Most versions of C++ (including the new standard) use bool as the name of the boolean type, and the names true and false are used for the values of type bool. However, in C++, true and false are names for the integers 1 and 0. In fact, an integer can be used wherever a bool value is expected, such as in an if statement. Any non-zero integer is considered to be true, while zero is false. So, to test whether the integer N is non-zero, you could say "if (N)..."
I should note that there is a lot more to say about types in C++, since C++ has several different ways to define new types. Like Java, C++ has class types and array types. But it also has things called pointer types, structs, enumerated types, and function types. The later three types of types, I won't even mention again.
Variables are declared and initialized in C++ in much the same way as in Java. C++ has global variables (declared outside subroutines and classes), instance variables in classes (both static and non-static), and local variables (declared inside subroutines or methods). As in Java, local variables can be declared at any point in a routine, and are valid only for the block in which they are declared. One big difference is that in C++, a variable can actually contain an object, whereas in Java, a variable can only contain a reference to an object. I'll discuss this further in Section 3.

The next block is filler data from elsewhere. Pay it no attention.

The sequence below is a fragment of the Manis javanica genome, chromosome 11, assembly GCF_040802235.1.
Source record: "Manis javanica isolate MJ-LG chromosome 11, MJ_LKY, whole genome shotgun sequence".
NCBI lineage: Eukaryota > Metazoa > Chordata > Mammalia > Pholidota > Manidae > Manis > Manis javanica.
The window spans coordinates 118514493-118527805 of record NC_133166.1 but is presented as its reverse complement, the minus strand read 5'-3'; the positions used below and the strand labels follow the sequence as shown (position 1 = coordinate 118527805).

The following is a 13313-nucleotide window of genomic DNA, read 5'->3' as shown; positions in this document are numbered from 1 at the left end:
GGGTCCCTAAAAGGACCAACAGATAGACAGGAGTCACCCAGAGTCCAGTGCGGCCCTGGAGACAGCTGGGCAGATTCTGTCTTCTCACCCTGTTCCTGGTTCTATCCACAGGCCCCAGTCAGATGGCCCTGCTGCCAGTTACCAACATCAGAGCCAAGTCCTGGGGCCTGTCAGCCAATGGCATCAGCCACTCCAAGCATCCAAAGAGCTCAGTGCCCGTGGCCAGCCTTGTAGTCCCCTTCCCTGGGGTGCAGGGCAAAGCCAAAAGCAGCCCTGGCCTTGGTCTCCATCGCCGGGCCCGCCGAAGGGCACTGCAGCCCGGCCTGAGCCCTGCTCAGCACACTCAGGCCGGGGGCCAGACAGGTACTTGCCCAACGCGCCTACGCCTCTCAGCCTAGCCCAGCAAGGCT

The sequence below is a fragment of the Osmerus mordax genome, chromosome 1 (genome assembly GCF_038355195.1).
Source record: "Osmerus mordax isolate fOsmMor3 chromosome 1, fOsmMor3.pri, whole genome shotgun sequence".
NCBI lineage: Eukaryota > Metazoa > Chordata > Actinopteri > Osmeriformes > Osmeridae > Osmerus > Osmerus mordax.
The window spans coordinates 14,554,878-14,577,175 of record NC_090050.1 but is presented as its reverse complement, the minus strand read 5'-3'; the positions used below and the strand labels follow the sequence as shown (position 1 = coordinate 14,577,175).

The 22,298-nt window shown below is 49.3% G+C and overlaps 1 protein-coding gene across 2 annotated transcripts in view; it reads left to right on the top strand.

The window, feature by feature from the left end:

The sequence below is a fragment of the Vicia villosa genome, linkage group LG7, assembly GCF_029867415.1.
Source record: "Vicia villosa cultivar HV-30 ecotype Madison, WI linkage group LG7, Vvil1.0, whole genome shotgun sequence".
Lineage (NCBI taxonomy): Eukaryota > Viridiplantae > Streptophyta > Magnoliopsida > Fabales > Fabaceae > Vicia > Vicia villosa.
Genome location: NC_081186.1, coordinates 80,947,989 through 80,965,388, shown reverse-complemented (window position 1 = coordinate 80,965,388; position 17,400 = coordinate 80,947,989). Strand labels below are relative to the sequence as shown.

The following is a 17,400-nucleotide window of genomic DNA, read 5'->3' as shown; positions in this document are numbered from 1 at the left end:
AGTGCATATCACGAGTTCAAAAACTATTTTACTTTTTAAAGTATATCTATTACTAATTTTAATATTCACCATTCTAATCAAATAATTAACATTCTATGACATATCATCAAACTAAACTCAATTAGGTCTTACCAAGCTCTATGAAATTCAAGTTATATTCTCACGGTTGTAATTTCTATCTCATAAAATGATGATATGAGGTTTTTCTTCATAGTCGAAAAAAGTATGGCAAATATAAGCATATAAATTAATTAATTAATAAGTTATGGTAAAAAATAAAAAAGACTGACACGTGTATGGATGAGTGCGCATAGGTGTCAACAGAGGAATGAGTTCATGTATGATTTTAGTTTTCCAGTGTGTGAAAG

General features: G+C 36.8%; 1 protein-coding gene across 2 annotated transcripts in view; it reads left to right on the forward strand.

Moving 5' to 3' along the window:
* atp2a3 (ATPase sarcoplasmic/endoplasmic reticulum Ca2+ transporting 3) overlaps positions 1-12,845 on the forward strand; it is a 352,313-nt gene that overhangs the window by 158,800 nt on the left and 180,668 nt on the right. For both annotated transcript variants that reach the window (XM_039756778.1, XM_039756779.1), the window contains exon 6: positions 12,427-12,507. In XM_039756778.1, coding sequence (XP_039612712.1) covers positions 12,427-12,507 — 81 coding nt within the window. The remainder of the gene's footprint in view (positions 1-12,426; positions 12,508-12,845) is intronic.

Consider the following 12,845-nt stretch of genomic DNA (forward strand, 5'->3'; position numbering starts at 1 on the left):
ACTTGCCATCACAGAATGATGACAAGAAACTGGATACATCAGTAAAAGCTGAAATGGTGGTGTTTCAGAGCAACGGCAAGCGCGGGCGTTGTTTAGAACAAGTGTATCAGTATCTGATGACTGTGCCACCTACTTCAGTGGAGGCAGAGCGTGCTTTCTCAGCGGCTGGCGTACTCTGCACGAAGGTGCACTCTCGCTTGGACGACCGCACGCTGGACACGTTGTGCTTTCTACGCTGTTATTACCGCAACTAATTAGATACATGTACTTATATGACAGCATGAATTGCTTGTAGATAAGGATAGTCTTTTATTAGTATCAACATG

Control Structures, Assignment Statements, and Expressions
Fortunately, there is very little to say about control structures in C++. Except for a few minor details that you will probably never encounter in practice, they are the same as in Java. That is, C++ has if statements, for statements, while loops, do loops, and switch statements that work the same way as their counterparts in Java. Also, you can use break statements and continue statements in C++, just as in Java.